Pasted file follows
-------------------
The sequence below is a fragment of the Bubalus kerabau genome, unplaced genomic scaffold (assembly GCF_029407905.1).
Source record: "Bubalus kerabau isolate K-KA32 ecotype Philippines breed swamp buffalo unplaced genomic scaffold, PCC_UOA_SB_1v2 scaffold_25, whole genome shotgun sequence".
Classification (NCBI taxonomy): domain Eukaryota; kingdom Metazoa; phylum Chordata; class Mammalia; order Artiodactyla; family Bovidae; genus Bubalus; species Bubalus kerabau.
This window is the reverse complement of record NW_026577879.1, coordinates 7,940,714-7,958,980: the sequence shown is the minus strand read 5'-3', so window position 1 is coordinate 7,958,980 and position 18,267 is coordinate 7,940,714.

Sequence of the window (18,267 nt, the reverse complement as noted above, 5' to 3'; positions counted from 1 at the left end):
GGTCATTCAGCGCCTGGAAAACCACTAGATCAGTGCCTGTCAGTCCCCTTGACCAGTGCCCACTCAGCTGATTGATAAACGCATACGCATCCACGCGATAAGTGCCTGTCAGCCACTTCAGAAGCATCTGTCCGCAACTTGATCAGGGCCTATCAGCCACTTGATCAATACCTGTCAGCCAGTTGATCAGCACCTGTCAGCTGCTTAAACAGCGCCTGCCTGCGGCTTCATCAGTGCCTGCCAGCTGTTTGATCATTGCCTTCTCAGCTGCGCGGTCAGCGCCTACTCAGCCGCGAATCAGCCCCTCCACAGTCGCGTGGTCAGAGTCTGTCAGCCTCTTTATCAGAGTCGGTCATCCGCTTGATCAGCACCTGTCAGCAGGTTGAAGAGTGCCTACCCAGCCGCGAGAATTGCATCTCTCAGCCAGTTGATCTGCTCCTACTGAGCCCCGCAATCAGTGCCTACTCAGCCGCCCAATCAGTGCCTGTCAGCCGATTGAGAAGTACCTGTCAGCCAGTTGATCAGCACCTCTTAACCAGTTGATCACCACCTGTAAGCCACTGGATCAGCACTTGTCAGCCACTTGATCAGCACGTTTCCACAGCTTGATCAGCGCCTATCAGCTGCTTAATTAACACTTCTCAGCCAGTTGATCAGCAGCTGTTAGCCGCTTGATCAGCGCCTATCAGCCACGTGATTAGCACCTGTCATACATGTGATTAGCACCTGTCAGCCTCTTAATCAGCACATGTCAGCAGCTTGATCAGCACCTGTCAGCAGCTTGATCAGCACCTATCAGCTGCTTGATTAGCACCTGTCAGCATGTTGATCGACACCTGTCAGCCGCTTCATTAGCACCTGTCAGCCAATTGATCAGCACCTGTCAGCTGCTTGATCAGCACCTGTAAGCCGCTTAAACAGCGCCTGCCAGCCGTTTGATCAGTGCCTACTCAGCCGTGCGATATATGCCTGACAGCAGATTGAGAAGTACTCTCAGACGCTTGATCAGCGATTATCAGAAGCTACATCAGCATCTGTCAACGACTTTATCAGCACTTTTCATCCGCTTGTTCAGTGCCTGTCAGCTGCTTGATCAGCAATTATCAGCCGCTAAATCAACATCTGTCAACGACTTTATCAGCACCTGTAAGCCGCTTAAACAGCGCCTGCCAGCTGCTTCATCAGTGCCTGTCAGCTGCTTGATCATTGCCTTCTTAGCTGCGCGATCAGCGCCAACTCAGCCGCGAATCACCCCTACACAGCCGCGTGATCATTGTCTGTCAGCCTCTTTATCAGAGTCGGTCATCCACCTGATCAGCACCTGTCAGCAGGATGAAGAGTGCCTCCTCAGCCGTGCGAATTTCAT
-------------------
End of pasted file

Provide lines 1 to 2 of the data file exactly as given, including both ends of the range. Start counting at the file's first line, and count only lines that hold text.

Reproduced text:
The sequence below is a fragment of the Bubalus kerabau genome, unplaced genomic scaffold (assembly GCF_029407905.1).
Source record: "Bubalus kerabau isolate K-KA32 ecotype Philippines breed swamp buffalo unplaced genomic scaffold, PCC_UOA_SB_1v2 scaffold_25, whole genome shotgun sequence".